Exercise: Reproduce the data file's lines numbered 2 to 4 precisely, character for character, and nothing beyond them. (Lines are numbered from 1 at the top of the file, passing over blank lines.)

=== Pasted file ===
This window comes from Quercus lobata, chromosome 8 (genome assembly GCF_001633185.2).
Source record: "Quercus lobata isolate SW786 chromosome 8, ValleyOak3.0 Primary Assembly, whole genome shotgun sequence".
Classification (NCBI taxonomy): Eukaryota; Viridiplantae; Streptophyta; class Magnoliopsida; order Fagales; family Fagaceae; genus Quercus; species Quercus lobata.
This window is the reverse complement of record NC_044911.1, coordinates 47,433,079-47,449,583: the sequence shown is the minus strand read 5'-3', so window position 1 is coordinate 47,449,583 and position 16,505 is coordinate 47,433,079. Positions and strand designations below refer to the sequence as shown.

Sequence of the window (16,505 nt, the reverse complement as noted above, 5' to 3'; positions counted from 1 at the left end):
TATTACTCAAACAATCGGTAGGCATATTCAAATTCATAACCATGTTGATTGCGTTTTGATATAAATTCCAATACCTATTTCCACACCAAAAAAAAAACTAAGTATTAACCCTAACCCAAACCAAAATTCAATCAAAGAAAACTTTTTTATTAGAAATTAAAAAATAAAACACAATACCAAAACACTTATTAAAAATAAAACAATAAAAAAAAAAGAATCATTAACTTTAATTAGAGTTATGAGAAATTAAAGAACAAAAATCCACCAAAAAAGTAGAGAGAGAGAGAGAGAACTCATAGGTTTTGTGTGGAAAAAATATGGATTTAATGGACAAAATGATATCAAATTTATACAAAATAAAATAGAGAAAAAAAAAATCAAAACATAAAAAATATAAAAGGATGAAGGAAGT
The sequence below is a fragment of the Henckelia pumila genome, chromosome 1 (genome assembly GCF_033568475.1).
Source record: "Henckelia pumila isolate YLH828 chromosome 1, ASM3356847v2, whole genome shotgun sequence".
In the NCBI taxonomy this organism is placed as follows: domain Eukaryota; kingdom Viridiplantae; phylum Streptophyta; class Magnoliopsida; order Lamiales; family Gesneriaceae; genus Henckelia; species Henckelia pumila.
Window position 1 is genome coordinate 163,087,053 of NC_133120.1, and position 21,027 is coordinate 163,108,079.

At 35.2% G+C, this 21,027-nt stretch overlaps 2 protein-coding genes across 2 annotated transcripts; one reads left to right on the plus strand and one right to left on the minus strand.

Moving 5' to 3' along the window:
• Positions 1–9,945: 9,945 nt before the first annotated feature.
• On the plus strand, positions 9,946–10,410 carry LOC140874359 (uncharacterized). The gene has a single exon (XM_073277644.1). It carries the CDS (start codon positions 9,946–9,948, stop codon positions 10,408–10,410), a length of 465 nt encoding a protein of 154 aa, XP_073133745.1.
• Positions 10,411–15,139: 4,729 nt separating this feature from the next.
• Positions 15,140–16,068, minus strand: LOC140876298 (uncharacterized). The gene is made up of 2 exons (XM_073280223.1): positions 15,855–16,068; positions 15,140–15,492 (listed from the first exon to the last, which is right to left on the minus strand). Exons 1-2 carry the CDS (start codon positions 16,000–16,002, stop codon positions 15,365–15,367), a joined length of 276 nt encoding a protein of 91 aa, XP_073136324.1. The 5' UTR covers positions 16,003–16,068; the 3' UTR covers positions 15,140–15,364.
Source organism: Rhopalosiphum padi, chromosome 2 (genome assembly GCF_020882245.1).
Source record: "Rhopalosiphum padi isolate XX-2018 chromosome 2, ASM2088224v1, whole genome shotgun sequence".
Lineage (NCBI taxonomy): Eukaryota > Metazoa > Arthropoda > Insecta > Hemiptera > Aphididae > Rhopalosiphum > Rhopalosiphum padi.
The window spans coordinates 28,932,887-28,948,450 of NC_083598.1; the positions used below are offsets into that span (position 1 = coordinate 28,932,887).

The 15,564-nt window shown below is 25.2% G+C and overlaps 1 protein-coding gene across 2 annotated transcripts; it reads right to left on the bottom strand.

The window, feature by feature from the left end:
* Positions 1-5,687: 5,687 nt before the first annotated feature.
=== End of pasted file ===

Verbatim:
Source record: "Quercus lobata isolate SW786 chromosome 8, ValleyOak3.0 Primary Assembly, whole genome shotgun sequence".
Classification (NCBI taxonomy): Eukaryota; Viridiplantae; Streptophyta; class Magnoliopsida; order Fagales; family Fagaceae; genus Quercus; species Quercus lobata.
This window is the reverse complement of record NC_044911.1, coordinates 47,433,079-47,449,583: the sequence shown is the minus strand read 5'-3', so window position 1 is coordinate 47,449,583 and position 16,505 is coordinate 47,433,079. Positions and strand designations below refer to the sequence as shown.